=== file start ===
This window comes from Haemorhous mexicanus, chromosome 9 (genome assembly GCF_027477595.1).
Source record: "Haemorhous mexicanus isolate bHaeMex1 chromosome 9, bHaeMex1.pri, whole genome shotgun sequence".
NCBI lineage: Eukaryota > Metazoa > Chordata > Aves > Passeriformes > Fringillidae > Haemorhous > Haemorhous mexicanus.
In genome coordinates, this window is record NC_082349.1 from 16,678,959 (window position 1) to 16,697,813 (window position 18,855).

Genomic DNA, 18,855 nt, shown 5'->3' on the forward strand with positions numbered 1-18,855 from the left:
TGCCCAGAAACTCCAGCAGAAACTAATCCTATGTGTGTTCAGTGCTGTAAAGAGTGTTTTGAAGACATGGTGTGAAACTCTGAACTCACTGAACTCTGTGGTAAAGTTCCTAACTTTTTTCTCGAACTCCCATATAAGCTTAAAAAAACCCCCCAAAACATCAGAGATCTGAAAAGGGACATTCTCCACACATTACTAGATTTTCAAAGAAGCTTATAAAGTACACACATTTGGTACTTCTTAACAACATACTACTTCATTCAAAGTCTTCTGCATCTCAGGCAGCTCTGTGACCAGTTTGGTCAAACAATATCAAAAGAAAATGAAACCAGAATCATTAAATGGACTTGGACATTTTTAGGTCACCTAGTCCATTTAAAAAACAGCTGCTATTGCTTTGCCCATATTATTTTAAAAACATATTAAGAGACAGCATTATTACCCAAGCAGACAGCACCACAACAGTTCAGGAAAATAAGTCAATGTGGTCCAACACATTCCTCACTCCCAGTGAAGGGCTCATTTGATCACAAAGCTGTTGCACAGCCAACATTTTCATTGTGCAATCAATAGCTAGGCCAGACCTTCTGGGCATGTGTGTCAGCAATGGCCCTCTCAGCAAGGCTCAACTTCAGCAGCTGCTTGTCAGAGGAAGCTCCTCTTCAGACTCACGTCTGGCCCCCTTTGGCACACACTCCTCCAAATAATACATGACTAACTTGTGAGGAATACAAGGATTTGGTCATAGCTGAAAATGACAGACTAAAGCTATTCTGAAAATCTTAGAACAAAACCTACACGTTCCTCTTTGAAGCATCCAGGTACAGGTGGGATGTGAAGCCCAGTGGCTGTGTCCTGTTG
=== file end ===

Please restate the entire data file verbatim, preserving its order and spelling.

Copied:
This window comes from Haemorhous mexicanus, chromosome 9 (genome assembly GCF_027477595.1).
Source record: "Haemorhous mexicanus isolate bHaeMex1 chromosome 9, bHaeMex1.pri, whole genome shotgun sequence".
NCBI lineage: Eukaryota > Metazoa > Chordata > Aves > Passeriformes > Fringillidae > Haemorhous > Haemorhous mexicanus.
In genome coordinates, this window is record NC_082349.1 from 16,678,959 (window position 1) to 16,697,813 (window position 18,855).

Genomic DNA, 18,855 nt, shown 5'->3' on the forward strand with positions numbered 1-18,855 from the left:
TGCCCAGAAACTCCAGCAGAAACTAATCCTATGTGTGTTCAGTGCTGTAAAGAGTGTTTTGAAGACATGGTGTGAAACTCTGAACTCACTGAACTCTGTGGTAAAGTTCCTAACTTTTTTCTCGAACTCCCATATAAGCTTAAAAAAACCCCCCAAAACATCAGAGATCTGAAAAGGGACATTCTCCACACATTACTAGATTTTCAAAGAAGCTTATAAAGTACACACATTTGGTACTTCTTAACAACATACTACTTCATTCAAAGTCTTCTGCATCTCAGGCAGCTCTGTGACCAGTTTGGTCAAACAATATCAAAAGAAAATGAAACCAGAATCATTAAATGGACTTGGACATTTTTAGGTCACCTAGTCCATTTAAAAAACAGCTGCTATTGCTTTGCCCATATTATTTTAAAAACATATTAAGAGACAGCATTATTACCCAAGCAGACAGCACCACAACAGTTCAGGAAAATAAGTCAATGTGGTCCAACACATTCCTCACTCCCAGTGAAGGGCTCATTTGATCACAAAGCTGTTGCACAGCCAACATTTTCATTGTGCAATCAATAGCTAGGCCAGACCTTCTGGGCATGTGTGTCAGCAATGGCCCTCTCAGCAAGGCTCAACTTCAGCAGCTGCTTGTCAGAGGAAGCTCCTCTTCAGACTCACGTCTGGCCCCCTTTGGCACACACTCCTCCAAATAATACATGACTAACTTGTGAGGAATACAAGGATTTGGTCATAGCTGAAAATGACAGACTAAAGCTATTCTGAAAATCTTAGAACAAAACCTACACGTTCCTCTTTGAAGCATCCAGGTACAGGTGGGATGTGAAGCCCAGTGGCTGTGTCCTGTTG